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Re: flag day for 64-bit?

From: Marcus Brinkmann
Subject: Re: flag day for 64-bit?
Date: Sat, 8 Jun 2002 04:00:16 +0200
User-agent: Mutt/1.3.28i

On Fri, Jun 07, 2002 at 04:02:31AM -0400, Roland McGrath wrote:
> is ABI compatibility for libhurduser, for which I have previously
> described some scheme for automating the use of symbol versions with
> mig stubs that I don't really remember and am too lazy to go look up
> (but which is probably not so hard to actually implement).

At soem time we will want this, I can look it up and repost it here, and
enter it into the savannah task manager.

> So ... what if we just punted all that and had a flag day? 

Thumbs up.  There are some native Hurd programs that are not part of the
Hurd.  start-stop-daemon only links to libps, so no problem there.
um-pppd does some RPCs, but it has not yet been compiled for the
libio-based system, so no problems there either :)

If there are more I forgot about them, so they are probably not important.

Lemme just quote the relevant part of your original roadmap, so we don't
forget anything:

"* Step 2: This step has no prerequisite steps, but doing it breaks things.
A separate step is to add interfaces using 64-bit types.  I think
everything relevant is in io.defs and fs.defs; Mark has already figured out
the type definitions in libc (we are aiming to keep them as close as
possible to the Linux/i386 types).  The only nonobvious RPC one might
forget is io_identity, which for reasons I cannot recall returns st_ino and
I don't know if that has become 64 bits.  I don't know if the dirent format
has changed, in which case we'd need a new RPC."

This is then followed by a discussion about io_map, which we probably ignore
for now :)  unless we can agree on the right interface for it today.

"I think the only RPC whose new form is not obvious is io_map.  Thomas made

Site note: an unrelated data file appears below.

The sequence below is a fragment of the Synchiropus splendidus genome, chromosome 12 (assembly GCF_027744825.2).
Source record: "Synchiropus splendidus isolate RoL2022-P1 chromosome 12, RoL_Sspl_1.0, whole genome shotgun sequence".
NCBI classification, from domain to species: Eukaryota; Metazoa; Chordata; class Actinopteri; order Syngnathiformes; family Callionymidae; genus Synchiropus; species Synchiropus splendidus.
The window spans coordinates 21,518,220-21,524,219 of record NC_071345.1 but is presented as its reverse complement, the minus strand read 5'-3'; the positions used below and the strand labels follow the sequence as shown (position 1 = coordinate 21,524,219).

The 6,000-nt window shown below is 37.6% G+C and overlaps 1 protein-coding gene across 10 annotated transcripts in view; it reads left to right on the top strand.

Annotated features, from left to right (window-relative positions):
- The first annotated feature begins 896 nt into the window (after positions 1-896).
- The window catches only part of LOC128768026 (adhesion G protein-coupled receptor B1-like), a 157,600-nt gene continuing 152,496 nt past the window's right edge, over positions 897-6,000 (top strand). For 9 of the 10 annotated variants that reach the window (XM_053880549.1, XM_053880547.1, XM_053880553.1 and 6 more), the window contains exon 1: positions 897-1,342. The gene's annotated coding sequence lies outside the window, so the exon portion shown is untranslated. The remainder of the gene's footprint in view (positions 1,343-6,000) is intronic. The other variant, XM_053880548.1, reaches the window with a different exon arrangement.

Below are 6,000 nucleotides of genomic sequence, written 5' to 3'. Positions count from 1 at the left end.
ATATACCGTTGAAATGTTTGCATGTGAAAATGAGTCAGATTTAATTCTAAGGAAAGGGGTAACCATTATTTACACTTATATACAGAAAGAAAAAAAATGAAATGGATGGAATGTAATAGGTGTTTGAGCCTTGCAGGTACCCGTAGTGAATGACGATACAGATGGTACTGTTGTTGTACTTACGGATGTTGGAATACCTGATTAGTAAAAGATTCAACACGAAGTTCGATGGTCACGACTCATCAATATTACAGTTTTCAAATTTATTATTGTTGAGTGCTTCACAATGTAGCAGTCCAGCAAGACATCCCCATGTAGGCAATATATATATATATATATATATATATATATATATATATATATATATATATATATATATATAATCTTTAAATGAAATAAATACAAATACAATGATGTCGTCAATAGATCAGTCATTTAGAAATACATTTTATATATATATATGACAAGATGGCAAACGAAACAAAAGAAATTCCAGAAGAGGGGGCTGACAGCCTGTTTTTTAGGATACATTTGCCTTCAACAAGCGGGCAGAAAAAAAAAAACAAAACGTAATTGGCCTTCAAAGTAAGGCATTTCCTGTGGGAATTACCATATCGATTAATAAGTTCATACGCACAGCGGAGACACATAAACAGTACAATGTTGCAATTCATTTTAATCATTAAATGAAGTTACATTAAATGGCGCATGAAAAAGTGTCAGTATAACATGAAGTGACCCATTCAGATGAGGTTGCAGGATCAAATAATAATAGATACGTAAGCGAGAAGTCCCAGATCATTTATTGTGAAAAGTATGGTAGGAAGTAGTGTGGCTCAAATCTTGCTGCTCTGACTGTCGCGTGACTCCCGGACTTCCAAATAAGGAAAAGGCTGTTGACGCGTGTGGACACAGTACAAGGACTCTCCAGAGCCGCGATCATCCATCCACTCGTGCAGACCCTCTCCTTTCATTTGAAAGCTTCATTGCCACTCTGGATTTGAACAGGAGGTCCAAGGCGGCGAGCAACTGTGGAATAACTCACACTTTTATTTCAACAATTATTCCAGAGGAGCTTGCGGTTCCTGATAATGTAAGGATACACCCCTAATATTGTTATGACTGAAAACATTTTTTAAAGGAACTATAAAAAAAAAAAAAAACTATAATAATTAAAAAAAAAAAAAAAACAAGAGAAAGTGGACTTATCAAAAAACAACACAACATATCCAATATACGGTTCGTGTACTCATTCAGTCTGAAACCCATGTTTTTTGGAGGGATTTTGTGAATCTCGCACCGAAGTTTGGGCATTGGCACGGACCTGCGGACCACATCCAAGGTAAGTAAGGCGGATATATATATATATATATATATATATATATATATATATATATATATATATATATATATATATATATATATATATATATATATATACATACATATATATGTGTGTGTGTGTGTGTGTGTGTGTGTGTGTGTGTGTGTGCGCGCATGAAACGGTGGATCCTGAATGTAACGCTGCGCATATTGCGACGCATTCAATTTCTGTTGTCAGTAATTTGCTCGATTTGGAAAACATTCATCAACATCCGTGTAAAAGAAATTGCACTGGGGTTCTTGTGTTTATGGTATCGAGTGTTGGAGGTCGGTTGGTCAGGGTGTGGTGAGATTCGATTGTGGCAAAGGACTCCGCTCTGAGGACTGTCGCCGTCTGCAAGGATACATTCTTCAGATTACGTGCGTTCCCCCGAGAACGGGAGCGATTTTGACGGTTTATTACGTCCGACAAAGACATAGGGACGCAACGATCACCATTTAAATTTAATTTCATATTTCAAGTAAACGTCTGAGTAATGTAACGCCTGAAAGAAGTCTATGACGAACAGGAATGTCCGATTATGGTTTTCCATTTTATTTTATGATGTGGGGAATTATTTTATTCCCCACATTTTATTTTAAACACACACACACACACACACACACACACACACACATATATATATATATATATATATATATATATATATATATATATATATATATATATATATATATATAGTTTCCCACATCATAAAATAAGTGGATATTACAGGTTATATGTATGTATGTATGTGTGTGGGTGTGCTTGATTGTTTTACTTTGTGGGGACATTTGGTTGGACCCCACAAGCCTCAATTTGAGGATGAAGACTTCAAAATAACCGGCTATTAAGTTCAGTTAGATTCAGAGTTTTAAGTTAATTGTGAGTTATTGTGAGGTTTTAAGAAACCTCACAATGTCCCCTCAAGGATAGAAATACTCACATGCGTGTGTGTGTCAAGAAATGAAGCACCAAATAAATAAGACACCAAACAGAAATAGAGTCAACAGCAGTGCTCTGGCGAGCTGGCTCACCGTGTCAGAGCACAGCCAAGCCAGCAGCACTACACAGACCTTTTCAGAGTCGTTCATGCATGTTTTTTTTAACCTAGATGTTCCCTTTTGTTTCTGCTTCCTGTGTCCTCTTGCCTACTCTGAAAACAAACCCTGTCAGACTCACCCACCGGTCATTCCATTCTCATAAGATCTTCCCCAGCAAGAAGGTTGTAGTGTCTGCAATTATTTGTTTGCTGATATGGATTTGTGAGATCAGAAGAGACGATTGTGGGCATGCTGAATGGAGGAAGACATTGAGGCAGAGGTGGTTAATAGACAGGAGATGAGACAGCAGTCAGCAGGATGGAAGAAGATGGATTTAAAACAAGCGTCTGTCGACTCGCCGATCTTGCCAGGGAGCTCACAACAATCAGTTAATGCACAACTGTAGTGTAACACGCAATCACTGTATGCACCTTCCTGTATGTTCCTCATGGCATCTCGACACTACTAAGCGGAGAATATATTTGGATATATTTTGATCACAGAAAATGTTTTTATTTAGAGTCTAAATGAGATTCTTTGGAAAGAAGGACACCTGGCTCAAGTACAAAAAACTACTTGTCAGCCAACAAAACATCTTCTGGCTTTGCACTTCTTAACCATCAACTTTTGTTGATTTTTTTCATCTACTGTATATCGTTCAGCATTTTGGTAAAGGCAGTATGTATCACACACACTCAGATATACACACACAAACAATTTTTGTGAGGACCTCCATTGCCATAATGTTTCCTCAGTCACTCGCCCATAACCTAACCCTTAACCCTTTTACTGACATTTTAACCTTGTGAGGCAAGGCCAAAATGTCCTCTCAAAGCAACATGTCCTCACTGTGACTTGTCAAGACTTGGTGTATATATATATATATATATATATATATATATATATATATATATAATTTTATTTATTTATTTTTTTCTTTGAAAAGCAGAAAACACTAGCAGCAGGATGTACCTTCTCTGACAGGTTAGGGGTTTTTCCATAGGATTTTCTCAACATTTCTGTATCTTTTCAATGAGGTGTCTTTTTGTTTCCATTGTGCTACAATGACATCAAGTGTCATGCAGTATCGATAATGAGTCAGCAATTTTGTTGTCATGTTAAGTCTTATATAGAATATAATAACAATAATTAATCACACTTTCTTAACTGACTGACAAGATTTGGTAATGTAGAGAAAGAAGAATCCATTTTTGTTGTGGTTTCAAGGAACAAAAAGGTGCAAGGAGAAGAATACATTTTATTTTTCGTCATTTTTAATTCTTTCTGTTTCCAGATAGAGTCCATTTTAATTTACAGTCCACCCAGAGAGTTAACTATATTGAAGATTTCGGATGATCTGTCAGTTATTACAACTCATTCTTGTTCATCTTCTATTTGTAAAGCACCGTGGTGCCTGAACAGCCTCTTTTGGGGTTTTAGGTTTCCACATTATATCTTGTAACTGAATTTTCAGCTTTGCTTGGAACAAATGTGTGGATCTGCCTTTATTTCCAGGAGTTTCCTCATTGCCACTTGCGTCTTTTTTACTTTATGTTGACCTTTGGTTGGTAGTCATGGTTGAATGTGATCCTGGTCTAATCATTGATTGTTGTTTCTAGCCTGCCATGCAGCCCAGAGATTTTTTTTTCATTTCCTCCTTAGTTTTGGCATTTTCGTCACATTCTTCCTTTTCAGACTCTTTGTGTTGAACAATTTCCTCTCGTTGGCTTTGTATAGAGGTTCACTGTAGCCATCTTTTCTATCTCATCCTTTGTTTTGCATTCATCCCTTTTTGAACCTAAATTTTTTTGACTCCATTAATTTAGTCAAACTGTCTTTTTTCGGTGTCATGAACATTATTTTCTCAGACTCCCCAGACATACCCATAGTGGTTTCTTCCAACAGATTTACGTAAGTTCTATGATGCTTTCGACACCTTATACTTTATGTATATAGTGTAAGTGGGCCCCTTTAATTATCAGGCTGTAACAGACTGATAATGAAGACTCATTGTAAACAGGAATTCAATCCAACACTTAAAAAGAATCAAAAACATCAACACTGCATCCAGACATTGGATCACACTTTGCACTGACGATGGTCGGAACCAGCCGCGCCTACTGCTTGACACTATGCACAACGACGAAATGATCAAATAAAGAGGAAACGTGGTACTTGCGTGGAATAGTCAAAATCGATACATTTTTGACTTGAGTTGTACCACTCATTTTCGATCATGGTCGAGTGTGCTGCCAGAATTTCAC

some suggestions in the past I didn't care for.  What I would like to see

routine io_map (
        io_object: io_t;
        in file_offset: off64_t;
        out memobj_offset: vm_offset_t;
        inout size: vm_size_t;
        inout max_prot: vm_prot_t;
        out memobj: mach_port_send_t);

The idea here is that the client gives a range of the file and protection
they want to map, and the server returns a memory object that covers at
least that much.  The server can decide how to organize its memory objects
however it likes.  The out parameters inform the client of the (possibly
larger and differently aligned) range of the returned memory object that
correspond to the region of the file it requested.  The server must provide
a single memory object that covers the whole range to be mapped--perhaps we
could relax this to require the client to do separate mappings if the
returned region is smaller than what it requested."

AFAIR, everyone was happy with this interface, as it allowed the server
either to do it the R-way or the T-way, *if* you indeed allow the server to
return a memory object that covers the beginning of the io object, requiring
the caller to do multiple mappings.

If we can agree on that, we could probably get the interface change in here
for the future.  OTOH, changing the interface like this will require to
change the code a bit to meet the new semantics (and in fact, the client has
to do two RPCs if it wants a readable and a writable memory object - in case
they are disjoint).

> Unless I'm overlooking something, we could hack this up in a day and
> then throw into debian new libc and hurd packages requiring each other
> and conflicting with older ones and that would be that and noone would
> even notice the incompatibility go by.

Getting io_map right at this stage would be nice, but it shouldn't really stop
us, I think.


`Rhubarb is no Egyptian god.' Debian address@hidden
Marcus Brinkmann              GNU    address@hidden

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